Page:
Though never playing in Europe, the Canuck shared the pitch with various legends. In 2010, she won a championship with FC Gold Pride (now dissolved) alongside Brazilian trailblazer Marta. Though rivals on the international stage, 2019 Fifa Best Player of the Year Megan Rapinoe cherished the NCAA title with Sinclair in 2005 for the University of Portland. Rapinoe, as so many others, saw the magic of Sinclair and when Fox Soccer asked on X, formerly known as Twitter, who the best player to never win the Ballon d’Or was, the US forward answered: Christine Sinclair.

Christine Sinclair is celebrated all across Canada, especially in her home province of British Columbia. Photograph: Ben Nelms/Reuters

With no professional league in Canada and having spent a few years already at Portland, Sinclair had fallen in love with the city and its passion and history of sport. “I wanted to play for Portland, [I said] I’m not going anywhere else,” recalled Sinclair about her allocation process for the first NWSL season. It was a match made in heaven from the very first kick and they won the championship with “Sincy” named in the NWSL Second XI.

After a decade of finesse on display for the Thorns, the club captain is beyond loved at Providence Park. Be it coming off the bench or walking out on to the pitch with 10 players behind her, she is awarded with a standing ovation, roars of approval and long going claps. Her teammates are often among those clapping. Tobin Heath, the two-time World Cup winner with USWNT and Portland teammates for seven years, said: “She [Sinclair] makes the game seem so simple”.

Off the pitch, a quiet personality that only opened up to those really close to her, Sinclair’s voice changed the game for decades to come. The captain has consistently fought for equality, higher pay, improved standards, and opportunities for youth. “You’ll learn Canadian women’s national team members were playing for $10 a day,” wrote Sinclair in the letter addressing her younger self. The internal negotiations behind the scenes may not be known to most, but Sinclairs’ gritty fights to glue the cracks of the program is why Canadian football exists at the level it does today and continues to flourish. “Creating equality is what you’ll be most proud of,” added Sinclair in the letter, a proud achievement that came in 2023.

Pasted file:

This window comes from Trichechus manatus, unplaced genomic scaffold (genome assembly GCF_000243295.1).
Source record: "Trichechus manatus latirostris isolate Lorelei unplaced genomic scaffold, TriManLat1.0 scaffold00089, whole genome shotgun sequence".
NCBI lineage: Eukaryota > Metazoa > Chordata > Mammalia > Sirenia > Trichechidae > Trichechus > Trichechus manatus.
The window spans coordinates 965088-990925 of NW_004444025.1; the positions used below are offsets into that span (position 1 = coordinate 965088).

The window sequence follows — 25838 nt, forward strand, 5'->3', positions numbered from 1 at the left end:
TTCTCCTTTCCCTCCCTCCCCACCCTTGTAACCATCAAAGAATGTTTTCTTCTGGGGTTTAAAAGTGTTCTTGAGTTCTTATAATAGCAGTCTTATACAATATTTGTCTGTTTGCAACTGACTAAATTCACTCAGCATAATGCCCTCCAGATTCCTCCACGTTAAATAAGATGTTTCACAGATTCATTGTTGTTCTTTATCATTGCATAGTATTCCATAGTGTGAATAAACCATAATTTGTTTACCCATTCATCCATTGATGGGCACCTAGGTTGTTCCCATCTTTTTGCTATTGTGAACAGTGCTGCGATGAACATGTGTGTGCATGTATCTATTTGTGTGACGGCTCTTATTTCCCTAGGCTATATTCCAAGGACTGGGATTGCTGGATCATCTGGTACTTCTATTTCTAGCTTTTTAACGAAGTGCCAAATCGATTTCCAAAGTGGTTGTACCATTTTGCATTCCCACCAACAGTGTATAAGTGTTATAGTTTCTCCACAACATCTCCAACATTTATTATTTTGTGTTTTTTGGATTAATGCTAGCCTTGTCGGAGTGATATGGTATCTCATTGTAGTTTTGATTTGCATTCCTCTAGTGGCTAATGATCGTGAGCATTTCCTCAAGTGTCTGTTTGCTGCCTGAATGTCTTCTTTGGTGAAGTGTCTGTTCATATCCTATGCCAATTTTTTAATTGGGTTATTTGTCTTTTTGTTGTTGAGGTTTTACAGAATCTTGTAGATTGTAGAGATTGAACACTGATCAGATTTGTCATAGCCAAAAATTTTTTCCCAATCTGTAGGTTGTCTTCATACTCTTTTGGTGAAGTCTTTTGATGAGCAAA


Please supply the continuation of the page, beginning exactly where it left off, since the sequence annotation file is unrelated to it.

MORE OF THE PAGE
Her final World Cup did not end the way it was meant to. A devastating 4-0 loss in the final game of the group stage at the hands of co-hosts Australia was the last she played. Not a fan of media obligations, Sinclair said a few words that sent shivers through the media zone. “I think more of it is like a wake-up call for our federation – the lack of a professional league, the lack of support for our youth national teams.”

Sinclair started playing football before the Canadian Women’s national team made it to the World Cup after missing out on the inaugural 1991 edition in China. The nation’s first qualification out of the group stages in 2003 was with Sinclair’s inclusion, who found the net four minutes into the start of her World Cup journey. Once the rookie among veterans, she has inspired every Canadian football fan to dream big as the roles reversed. Under her wing, youngsters Jessie Fleming and Julia Grosso spent years learning the craft from the master, ready to carry on the torch. Current and former players dedicate their found love of the game to Sinclair.

Christine Sinclair walks off after her final international match. Photograph: Darryl Dyck/AP

It started in Burnaby with a dream 35 years ago, and it was concluded in Vancouver where many dreams were achieved and plenty of history was written. BC Place in British Columbia was renamed Christine Sinclair Place for one evening as the football world says goodbye to a legend. Sinclair closes her international chapter as a Canadian icon, international role model, and sporting pioneer. We have been lucky to live during the era of the best goalscorer in the world.

This is an extract from our free weekly email, Moving the Goalposts. To get the full edition visit this page and follow the instructions.

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2023-12-06 13:53:00